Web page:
H.K. Sema, J.
1. Leave granted
2. The facts of this case revolves as to how the appellants clandestinely and by suppressing the facts tried to grasp the public land measuring 59.17 acres in Khasra Nos. 943, 960, 961, 962 of Jahangirabad ( Jail Bag ) area of Bhopal city under the guise of order dated 2.3.1954 passed by the Jagir Commissioner in respect of land in Khasra Nos. 72/1, 73, 74, 75, 76 in village Dharampuri.
3. The facts of this case are cumbersome and may be recited briefly and strictly for the purpose of disposal of this appeal. The present disputed land measuring 59.17 acres in Khasra Nos. 943, 960, 961 and 962 was recorded in the name of jail department and situated in the area of Bhopal city near the Arera Hills in front of old jail premises since 1935. It appears that the area was developed as a garden having trees of Mangoes, Jamun, Lemon etc. and the same was used to let out to different contractors and the property was managed from the income received from the fruits grown in the garden. No revenue was assessed on that income as the land belonged to the State Government. It is not disputed that the said land was given on lease to one Shri Bhawani Singh and Shri Jameel Ahmed by the Superintendent of Jail for a consideration of Rs. 375/- per annum. Subsequently one Shri Rashiduzzafar Khan, the predecessor of the appellants, obtained a deed of relinquishment in his favour from the lessees Bhawani Singh and Jameel Ahmed. This was done without the concurrence and consent of the Government. Rashiduzzafar Khan continued using the land in the capacity of lessee and used to pay annual rent at the rate of Rs. 375/-.
4. Rashiduzzafar Khan, predecessor of the appellants submitted an application in August, 1960 to the Government for recording his name as a Bhumiswami in respect of the said land in Khasra Nos. 943, 960, 961 and 962. The same was, however, rejected by an order-dated 5.8.1962. Another application filed by the appellants herein was rejected on 29th/30th January, 1965 on the ground that the land in question was recorded in the name of jail department.
5. Thereafter, a proceeding under Section 248 of the Madhya Pradesh Land Revenue Code, 1959 (hereinafter referred to as 'the Code') was initiated for eviction of the appellants in 1981. It was held that the appellants were the trespassers and order of eviction was passed by the Tahsildar on 16.9.1981. The Tashildar's order was challenged before the SDO which was dismissed on 19.3.1985. SDO's order was challenged before the Commissioner in second appeal and the same was dismissed by the Commissioner on 29.6.1989. The order of the Commissioner was challenged by filing M.P. No. 3978 of 1991, which was dismissed as withdrawn on 25.4.1998. Thereafter, the Commissioner's order was assailed before the Revenue Minister and he directed an enquiry in the matter and the said order was set-aside by the Government by its order dated 1.11.1991 on the ground that the Revenue Minister had no jurisdiction to pass such an order. This would show that the order of eviction passed by the Tahsildar on 16.9.1981 attained its finality.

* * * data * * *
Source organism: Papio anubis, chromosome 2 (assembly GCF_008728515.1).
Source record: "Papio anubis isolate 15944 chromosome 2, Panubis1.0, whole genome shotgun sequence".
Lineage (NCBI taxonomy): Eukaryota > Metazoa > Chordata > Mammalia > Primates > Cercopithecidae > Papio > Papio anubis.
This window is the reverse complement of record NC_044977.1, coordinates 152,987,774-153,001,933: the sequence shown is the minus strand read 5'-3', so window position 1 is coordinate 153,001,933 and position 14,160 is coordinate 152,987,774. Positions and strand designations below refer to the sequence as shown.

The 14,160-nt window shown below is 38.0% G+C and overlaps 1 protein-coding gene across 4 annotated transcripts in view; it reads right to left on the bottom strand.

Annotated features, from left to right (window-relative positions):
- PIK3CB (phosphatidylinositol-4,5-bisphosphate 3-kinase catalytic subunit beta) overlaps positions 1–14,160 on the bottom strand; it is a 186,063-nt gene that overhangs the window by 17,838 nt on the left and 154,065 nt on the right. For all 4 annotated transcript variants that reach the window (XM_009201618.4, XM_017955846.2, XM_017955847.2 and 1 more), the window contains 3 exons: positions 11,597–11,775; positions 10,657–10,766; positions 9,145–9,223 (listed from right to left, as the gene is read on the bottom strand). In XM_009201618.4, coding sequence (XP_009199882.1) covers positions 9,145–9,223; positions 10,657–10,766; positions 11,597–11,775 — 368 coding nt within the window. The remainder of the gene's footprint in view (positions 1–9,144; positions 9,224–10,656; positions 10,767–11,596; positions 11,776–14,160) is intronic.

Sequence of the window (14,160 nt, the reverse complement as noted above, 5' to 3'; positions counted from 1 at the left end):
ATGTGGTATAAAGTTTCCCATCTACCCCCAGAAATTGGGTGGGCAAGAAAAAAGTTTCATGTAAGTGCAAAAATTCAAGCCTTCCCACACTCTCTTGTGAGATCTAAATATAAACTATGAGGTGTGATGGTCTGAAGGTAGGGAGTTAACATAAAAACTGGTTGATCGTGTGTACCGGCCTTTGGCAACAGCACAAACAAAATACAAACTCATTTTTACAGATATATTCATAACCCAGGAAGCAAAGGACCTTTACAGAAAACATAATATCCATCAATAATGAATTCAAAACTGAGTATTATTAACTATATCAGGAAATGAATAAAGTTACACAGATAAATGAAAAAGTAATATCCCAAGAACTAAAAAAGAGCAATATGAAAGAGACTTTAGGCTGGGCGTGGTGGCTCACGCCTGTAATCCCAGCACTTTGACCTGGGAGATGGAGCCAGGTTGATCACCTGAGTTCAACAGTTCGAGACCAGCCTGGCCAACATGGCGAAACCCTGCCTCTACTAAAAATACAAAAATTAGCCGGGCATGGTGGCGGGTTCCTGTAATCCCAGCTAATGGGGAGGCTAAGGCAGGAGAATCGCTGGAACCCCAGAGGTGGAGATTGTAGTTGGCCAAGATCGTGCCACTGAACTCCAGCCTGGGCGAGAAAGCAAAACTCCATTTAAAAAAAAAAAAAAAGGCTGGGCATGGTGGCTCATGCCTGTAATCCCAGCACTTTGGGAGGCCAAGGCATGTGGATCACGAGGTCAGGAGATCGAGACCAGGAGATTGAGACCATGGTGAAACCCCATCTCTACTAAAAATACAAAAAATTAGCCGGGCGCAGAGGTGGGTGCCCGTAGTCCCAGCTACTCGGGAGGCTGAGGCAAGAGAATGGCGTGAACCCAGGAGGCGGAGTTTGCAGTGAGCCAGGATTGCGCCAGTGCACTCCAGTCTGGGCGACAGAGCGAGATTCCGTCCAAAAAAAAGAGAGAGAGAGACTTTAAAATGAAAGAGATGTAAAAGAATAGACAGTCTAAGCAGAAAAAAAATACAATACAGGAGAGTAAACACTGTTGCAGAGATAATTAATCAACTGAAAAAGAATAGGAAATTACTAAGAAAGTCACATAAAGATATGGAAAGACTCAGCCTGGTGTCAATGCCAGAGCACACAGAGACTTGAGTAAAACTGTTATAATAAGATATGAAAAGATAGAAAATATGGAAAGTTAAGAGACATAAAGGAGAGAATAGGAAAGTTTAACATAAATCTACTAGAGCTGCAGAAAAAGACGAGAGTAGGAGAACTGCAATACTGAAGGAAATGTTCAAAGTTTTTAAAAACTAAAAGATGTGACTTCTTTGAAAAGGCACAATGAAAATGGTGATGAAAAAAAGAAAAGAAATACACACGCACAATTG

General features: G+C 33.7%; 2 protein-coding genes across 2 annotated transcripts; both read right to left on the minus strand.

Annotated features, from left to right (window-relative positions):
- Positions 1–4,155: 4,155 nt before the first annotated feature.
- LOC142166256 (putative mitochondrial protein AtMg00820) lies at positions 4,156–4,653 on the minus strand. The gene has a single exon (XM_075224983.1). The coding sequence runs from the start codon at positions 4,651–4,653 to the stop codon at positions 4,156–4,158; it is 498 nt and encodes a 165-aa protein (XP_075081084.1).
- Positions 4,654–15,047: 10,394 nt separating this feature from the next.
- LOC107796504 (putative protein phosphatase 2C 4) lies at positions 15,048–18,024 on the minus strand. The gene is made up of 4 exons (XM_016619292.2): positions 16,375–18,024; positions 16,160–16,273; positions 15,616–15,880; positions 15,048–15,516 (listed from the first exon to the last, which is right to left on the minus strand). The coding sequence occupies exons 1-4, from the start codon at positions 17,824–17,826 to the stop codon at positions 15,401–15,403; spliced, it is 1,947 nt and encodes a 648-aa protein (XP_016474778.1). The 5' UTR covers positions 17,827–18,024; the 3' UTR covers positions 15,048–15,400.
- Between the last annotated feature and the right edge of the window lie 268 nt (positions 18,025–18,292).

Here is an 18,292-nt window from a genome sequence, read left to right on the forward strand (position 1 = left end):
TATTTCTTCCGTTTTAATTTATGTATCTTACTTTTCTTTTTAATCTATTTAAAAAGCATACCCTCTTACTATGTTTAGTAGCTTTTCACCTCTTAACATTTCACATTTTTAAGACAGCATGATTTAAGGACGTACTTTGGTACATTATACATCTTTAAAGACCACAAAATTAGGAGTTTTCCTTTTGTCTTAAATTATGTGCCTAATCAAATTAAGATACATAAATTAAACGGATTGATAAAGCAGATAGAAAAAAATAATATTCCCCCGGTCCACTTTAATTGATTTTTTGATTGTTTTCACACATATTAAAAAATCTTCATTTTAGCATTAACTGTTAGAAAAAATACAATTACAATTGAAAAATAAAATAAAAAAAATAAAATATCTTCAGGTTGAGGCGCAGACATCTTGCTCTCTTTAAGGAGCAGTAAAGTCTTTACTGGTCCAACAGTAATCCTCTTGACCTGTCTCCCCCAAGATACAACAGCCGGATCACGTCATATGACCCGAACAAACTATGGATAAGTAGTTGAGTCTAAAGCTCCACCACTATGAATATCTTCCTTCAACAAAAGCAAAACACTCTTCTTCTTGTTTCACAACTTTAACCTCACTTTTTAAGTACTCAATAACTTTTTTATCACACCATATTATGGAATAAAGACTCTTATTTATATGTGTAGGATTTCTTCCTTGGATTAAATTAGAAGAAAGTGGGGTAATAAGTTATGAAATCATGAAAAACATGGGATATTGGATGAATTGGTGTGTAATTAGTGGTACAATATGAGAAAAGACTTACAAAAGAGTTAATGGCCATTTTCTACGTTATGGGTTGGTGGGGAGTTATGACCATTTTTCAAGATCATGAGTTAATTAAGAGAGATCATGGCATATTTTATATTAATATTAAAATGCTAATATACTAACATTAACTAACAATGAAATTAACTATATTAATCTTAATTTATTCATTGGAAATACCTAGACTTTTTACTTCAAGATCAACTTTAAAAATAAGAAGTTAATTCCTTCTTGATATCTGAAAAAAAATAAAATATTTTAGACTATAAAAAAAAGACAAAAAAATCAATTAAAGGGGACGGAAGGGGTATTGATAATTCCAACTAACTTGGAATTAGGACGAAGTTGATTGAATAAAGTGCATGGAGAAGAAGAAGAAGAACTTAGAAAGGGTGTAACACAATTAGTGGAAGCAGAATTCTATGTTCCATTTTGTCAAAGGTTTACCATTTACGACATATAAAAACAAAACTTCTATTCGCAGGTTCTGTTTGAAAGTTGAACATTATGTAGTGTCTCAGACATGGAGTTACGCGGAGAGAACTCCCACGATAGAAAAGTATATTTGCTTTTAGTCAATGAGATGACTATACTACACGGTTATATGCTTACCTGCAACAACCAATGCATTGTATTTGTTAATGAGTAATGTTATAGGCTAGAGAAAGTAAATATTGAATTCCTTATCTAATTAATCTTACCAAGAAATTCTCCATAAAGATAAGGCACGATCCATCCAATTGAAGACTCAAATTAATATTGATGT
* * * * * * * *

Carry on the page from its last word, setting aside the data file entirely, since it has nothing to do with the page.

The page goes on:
6. Another attempt was made by the appellants by filing application under Section 57(2) of the Code on 14.11.1983 praying inter alia to declare Bhumiswami rights in their favour. The said application was filed before the SDO, Bhopal, on the basis of the registered deed dated 6.4.1940 executed by Bhawani Singh and Jameel Ahmed. This application was, however, not pursued by the appellants. Thereafter, the appellants filed civil suit No. 159-A/84 in the Court of District Judge, Bhopal. In the said suit the State Government filed the written statement. The said suit was dismissed on withdrawal on 1.7.1998.
7. Thereafter, the appellants filed an application for mutation before the Naib Tahsildar in 1989. The said application was allowed by the Tahsildar on 29.1.1990. Suo Motu proceedings were drawn by the Collector, Bhopal on 3.8.1990. An enquiry was ordered against the Naib Tahsildar and by an enquiry report dated 27.4.1994 the Naib Tashildar was held guilty of ordering mutation improperly.
8. From the aforestated facts it clearly appears that the land in dispute was recorded in the name of jail department since from 1935 till 1989, when for the first time the appellants filed an application for mutation.
9. At this stage, we may dispose of one of the arguments of Mr. Rohtagi learned senior counsel for the appellants. It is contended that pursuant to the Jagir Commissioner's order dated 2.3.1954 Civil Suit No. 180-A of 1984 was filed by the appellants which was decreed by the Trial Court and affirmed by the Division Bench on 17.4.1987 and SLP against the same was dismissed on 6.5.1988. Therefore, the present dispute is barred by the principle of res judicata. He specifically referred to issue No. 9 in the said suit. It reads: